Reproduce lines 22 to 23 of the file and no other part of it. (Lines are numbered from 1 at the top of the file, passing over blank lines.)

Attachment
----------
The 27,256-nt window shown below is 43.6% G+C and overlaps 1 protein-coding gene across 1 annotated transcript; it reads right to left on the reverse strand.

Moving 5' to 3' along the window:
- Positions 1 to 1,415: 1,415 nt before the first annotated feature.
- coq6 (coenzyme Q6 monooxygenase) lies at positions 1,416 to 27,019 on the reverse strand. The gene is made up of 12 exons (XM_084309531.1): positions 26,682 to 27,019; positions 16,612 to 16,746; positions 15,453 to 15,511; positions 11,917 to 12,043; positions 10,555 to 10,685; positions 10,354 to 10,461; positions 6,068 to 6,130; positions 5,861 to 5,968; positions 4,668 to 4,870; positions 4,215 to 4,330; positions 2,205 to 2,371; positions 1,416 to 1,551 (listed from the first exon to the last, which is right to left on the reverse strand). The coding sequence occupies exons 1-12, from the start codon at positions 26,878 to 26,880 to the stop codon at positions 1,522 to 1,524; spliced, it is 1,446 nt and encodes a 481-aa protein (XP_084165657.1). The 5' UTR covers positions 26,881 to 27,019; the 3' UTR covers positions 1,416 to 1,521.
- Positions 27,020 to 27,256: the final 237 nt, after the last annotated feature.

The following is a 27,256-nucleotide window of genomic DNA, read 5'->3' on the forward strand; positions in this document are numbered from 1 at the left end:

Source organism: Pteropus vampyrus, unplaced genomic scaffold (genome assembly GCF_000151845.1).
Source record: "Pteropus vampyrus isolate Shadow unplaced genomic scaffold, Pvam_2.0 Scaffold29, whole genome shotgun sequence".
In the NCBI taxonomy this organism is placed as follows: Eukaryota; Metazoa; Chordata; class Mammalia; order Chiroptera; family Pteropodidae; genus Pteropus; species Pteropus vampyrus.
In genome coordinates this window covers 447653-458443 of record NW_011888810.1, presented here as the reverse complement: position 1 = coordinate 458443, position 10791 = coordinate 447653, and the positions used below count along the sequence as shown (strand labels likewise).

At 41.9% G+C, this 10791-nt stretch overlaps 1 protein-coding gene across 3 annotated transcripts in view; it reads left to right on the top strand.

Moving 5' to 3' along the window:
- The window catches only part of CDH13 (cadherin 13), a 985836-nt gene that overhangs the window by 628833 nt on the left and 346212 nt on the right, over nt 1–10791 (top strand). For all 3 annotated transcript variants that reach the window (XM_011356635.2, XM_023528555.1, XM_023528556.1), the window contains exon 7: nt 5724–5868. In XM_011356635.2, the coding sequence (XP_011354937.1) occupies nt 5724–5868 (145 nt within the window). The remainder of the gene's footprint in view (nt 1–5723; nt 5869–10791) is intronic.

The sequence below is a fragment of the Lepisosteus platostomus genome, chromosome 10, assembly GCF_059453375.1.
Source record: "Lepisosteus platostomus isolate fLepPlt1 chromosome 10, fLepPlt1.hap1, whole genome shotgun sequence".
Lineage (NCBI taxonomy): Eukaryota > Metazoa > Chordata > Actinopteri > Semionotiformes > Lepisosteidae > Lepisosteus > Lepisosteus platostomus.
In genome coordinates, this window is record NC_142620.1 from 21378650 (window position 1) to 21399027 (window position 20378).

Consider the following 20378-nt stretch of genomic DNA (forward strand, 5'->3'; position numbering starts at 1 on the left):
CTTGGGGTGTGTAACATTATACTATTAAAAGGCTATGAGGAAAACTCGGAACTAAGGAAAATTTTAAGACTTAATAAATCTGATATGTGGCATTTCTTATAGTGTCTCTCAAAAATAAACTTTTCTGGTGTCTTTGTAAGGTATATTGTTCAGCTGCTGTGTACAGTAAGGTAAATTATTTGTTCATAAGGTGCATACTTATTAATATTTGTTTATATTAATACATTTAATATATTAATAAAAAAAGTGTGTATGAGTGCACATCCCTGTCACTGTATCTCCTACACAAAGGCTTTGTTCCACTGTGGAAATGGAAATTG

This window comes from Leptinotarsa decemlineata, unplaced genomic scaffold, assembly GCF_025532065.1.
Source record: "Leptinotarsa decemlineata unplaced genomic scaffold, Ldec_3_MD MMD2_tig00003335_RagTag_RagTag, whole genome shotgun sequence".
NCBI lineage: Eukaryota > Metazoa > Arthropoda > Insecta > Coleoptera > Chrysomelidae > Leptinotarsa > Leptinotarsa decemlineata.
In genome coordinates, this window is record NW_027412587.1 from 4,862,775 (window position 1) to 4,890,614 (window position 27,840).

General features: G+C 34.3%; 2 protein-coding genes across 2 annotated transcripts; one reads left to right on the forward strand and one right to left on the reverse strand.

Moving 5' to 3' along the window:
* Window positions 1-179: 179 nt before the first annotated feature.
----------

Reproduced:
NCBI lineage: Eukaryota > Metazoa > Arthropoda > Insecta > Coleoptera > Chrysomelidae > Leptinotarsa > Leptinotarsa decemlineata.
In genome coordinates, this window is record NW_027412587.1 from 4,862,775 (window position 1) to 4,890,614 (window position 27,840).